I’ve been introduced to many different folksy, singer-songwriters thanks to Noisetrade. Tow’rs is a yet another such group, and they have managed to stick out from the rest.
Tow’rs hails from Flagstaff, Arizona – a place from which I haven’t heard much music (nor is it an area known for music). Their self-titled debut release (a mini-album/long-EP) was intriguing enough to prompt a download and listen. Their full-length, however, is much more engaging and memorable. The Great Minimum capitalizes on the evident strengths of Tow’rs’ first release, and it develops some of its weaker areas.
The clearest strength of the album is the vocals. The melodies and harmonies are outstanding, and none of the voices wear down on the listener (as can sometimes be the case with folk). The lyrics strike a contemplative chord, often lingering on thoughts of finding peace amidst struggle. The struggle is never smothering, but the peace in the lyrics can be hard to find. Therefore, the lyrics paint a realistic picture of our journeys through life.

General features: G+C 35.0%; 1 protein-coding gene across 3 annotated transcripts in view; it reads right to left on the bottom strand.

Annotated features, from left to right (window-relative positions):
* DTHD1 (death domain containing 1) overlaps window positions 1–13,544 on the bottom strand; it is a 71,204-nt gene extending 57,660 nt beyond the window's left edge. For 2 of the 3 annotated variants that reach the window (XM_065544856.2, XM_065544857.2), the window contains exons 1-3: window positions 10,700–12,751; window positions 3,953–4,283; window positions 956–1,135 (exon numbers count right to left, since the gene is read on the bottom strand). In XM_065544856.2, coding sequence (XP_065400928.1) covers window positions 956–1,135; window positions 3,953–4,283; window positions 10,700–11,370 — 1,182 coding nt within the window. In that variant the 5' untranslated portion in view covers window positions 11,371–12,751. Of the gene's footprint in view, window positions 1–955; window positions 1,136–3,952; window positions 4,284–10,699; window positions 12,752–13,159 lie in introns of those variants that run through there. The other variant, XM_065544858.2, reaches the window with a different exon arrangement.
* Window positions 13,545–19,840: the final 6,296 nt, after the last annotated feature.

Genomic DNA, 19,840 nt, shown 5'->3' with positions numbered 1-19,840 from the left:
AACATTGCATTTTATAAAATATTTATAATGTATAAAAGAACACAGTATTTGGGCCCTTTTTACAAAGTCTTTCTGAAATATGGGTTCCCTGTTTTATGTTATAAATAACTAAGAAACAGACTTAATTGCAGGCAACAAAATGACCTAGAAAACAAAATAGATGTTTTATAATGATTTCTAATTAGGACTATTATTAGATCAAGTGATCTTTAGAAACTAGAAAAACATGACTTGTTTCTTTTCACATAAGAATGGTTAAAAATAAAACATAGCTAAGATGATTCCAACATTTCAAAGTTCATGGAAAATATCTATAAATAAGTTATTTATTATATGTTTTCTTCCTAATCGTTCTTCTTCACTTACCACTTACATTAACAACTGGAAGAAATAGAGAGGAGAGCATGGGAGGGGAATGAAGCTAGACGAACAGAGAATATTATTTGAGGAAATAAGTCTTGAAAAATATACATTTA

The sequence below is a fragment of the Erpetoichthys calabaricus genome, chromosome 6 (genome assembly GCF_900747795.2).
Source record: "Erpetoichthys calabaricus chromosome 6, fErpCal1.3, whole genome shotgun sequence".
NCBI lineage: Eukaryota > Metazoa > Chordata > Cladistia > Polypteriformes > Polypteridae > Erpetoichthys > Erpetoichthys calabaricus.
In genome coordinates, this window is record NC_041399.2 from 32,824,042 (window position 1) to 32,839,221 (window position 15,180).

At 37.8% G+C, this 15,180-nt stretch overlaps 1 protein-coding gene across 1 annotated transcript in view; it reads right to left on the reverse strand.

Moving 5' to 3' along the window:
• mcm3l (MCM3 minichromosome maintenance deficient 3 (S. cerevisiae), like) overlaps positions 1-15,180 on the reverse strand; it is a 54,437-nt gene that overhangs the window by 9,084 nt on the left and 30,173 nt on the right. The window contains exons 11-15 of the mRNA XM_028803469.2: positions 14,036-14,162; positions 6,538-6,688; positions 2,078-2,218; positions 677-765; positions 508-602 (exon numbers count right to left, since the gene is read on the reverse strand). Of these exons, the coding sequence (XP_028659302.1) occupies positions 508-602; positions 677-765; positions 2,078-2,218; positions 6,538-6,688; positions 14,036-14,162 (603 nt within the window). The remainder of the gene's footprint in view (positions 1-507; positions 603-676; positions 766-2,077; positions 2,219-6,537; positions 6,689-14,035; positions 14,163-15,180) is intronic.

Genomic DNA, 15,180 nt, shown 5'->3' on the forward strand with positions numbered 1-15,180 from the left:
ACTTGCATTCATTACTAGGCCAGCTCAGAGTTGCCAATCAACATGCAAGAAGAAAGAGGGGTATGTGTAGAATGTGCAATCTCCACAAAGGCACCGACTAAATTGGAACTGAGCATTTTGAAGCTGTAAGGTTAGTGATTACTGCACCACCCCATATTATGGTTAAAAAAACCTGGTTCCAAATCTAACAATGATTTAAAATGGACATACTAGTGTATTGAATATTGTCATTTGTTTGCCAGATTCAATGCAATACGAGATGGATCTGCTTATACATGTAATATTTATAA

Musically, the release is very well balanced. The people at Tow’rs definitely know what they’re doing and where they’re going musically. The music always seems at ease with the vocals, never feeling forced or unnatural. It is evident that the band has spent dedicated time since their last release to define their own musical identity.
This is how Tow’rs sets themselves apart from the numerous other folk groups I have heard in recent times: they know what works for them, and they work what they know. Tow’rs first release was a bit shaky because their style hadn’t fully developed. They had yet to find their footing. In The Great Minimum, Tow’rs is at a full run. Musical, vocal, and lyrical maturity blossoms like a fresh garden; and this album is not unlike a garden itself. It is organized in such a way to reap the greatest harvest, but it is still earthy and warm. Definitely give this album a listen.
Tow’rs can be found at the links below.